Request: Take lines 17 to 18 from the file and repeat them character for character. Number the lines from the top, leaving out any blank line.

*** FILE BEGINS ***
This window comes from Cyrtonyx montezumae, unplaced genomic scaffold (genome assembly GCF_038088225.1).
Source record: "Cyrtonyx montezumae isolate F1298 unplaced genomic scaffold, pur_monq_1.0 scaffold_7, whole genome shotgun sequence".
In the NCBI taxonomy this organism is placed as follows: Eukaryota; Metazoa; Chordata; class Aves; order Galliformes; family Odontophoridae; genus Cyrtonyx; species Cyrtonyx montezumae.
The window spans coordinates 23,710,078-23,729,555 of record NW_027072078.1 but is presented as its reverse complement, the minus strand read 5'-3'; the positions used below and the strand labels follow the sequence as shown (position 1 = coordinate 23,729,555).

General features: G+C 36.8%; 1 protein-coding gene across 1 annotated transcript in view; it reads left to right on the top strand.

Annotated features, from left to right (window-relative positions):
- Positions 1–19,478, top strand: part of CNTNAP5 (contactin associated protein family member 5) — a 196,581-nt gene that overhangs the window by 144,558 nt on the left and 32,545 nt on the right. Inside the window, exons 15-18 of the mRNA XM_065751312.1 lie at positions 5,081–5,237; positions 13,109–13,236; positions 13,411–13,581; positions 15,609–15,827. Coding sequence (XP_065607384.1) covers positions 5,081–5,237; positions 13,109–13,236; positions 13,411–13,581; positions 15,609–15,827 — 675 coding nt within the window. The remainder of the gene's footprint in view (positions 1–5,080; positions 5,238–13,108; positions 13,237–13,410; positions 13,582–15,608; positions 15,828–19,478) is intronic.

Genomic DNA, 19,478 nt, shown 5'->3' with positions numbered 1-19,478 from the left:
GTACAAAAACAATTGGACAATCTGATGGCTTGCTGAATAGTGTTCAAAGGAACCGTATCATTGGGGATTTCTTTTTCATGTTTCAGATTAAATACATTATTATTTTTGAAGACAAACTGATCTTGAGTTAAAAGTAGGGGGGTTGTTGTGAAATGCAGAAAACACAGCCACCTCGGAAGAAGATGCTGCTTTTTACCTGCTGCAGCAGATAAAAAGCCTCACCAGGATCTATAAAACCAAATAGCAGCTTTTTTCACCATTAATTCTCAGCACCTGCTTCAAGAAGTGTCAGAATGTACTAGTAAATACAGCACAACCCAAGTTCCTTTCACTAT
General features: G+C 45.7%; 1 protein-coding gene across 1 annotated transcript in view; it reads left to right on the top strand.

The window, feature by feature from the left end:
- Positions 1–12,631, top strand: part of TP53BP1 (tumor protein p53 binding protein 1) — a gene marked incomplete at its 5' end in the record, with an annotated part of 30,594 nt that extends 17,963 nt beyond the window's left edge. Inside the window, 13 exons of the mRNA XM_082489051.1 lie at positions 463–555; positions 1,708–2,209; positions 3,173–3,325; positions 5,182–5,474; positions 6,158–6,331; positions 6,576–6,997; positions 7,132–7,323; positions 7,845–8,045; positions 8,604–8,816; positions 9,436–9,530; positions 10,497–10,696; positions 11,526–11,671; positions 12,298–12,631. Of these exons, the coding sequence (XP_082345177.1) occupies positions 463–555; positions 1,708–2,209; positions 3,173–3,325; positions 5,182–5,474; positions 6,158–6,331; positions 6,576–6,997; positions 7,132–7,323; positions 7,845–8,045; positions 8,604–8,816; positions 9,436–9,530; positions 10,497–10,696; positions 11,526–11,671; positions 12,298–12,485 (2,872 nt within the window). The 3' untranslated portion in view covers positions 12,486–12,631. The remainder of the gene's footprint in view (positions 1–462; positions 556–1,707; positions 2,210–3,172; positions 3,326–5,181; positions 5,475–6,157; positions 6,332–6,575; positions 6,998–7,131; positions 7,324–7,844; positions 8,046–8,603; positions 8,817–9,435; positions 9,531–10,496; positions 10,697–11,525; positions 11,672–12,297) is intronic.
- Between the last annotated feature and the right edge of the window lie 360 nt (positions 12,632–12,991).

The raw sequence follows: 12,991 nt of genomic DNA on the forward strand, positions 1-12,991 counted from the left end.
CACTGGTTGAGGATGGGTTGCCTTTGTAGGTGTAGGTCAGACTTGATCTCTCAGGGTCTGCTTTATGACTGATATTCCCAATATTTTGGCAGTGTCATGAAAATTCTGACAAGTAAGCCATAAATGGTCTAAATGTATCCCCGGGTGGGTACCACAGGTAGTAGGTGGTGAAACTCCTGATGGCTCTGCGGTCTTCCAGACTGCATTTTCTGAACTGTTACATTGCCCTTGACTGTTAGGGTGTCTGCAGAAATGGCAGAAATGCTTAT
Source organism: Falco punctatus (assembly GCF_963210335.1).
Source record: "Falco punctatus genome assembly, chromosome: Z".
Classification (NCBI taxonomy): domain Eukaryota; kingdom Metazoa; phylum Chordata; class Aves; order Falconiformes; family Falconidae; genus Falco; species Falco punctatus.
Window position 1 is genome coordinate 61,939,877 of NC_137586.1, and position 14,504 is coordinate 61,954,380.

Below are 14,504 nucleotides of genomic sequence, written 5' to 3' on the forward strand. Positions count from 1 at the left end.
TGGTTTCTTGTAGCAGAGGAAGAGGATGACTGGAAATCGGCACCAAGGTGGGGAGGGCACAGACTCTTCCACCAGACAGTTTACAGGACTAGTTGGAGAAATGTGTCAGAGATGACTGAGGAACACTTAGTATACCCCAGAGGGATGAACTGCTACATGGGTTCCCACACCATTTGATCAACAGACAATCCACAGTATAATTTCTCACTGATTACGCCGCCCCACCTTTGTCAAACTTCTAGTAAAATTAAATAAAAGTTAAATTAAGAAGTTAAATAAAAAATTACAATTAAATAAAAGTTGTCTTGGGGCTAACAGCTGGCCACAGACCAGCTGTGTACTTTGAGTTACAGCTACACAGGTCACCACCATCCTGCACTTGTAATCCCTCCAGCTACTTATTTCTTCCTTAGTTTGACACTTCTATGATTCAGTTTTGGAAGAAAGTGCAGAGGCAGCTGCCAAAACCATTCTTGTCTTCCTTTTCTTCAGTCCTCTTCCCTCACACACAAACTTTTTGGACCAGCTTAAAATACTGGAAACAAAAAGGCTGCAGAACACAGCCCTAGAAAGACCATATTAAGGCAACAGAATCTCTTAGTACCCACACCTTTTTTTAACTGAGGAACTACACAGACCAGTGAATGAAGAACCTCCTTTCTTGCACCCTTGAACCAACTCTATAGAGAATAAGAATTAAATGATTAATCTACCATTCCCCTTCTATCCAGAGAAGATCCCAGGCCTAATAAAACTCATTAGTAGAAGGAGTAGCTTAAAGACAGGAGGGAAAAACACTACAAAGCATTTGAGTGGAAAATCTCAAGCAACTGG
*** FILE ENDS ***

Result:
Source record: "Falco punctatus genome assembly, chromosome: Z".
Classification (NCBI taxonomy): domain Eukaryota; kingdom Metazoa; phylum Chordata; class Aves; order Falconiformes; family Falconidae; genus Falco; species Falco punctatus.